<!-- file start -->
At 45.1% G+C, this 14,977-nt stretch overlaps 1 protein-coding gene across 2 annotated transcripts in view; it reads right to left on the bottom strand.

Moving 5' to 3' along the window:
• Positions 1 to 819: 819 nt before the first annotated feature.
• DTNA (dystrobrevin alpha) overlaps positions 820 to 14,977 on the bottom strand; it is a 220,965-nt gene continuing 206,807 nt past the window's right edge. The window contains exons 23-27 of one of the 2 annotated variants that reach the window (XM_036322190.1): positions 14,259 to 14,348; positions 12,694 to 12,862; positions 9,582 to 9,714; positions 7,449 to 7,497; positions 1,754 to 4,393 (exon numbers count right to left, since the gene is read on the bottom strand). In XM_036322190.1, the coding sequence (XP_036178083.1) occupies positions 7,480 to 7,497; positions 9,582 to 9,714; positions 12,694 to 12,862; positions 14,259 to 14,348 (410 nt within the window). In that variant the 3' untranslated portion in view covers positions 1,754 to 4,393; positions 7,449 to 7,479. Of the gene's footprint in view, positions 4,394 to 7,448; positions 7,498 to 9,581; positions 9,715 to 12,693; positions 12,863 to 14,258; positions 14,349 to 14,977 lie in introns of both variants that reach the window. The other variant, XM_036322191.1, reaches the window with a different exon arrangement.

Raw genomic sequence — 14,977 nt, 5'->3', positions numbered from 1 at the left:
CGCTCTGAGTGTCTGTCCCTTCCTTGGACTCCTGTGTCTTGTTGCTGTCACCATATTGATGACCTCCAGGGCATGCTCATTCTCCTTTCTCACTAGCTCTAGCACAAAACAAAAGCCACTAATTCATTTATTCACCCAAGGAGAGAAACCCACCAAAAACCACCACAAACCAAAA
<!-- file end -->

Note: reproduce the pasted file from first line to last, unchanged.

At 45.1% G+C, this 14,977-nt stretch overlaps 1 protein-coding gene across 2 annotated transcripts in view; it reads right to left on the bottom strand.

Moving 5' to 3' along the window:
• Positions 1 to 819: 819 nt before the first annotated feature.
• DTNA (dystrobrevin alpha) overlaps positions 820 to 14,977 on the bottom strand; it is a 220,965-nt gene continuing 206,807 nt past the window's right edge. The window contains exons 23-27 of one of the 2 annotated variants that reach the window (XM_036322190.1): positions 14,259 to 14,348; positions 12,694 to 12,862; positions 9,582 to 9,714; positions 7,449 to 7,497; positions 1,754 to 4,393 (exon numbers count right to left, since the gene is read on the bottom strand). In XM_036322190.1, the coding sequence (XP_036178083.1) occupies positions 7,480 to 7,497; positions 9,582 to 9,714; positions 12,694 to 12,862; positions 14,259 to 14,348 (410 nt within the window). In that variant the 3' untranslated portion in view covers positions 1,754 to 4,393; positions 7,449 to 7,479. Of the gene's footprint in view, positions 4,394 to 7,448; positions 7,498 to 9,581; positions 9,715 to 12,693; positions 12,863 to 14,258; positions 14,349 to 14,977 lie in introns of both variants that reach the window. The other variant, XM_036322191.1, reaches the window with a different exon arrangement.

Raw genomic sequence — 14,977 nt, 5'->3', positions numbered from 1 at the left:
CGCTCTGAGTGTCTGTCCCTTCCTTGGACTCCTGTGTCTTGTTGCTGTCACCATATTGATGACCTCCAGGGCATGCTCATTCTCCTTTCTCACTAGCTCTAGCACAAAACAAAAGCCACTAATTCATTTATTCACCCAAGGAGAGAAACCCACCAAAAACCACCACAAACCAAAA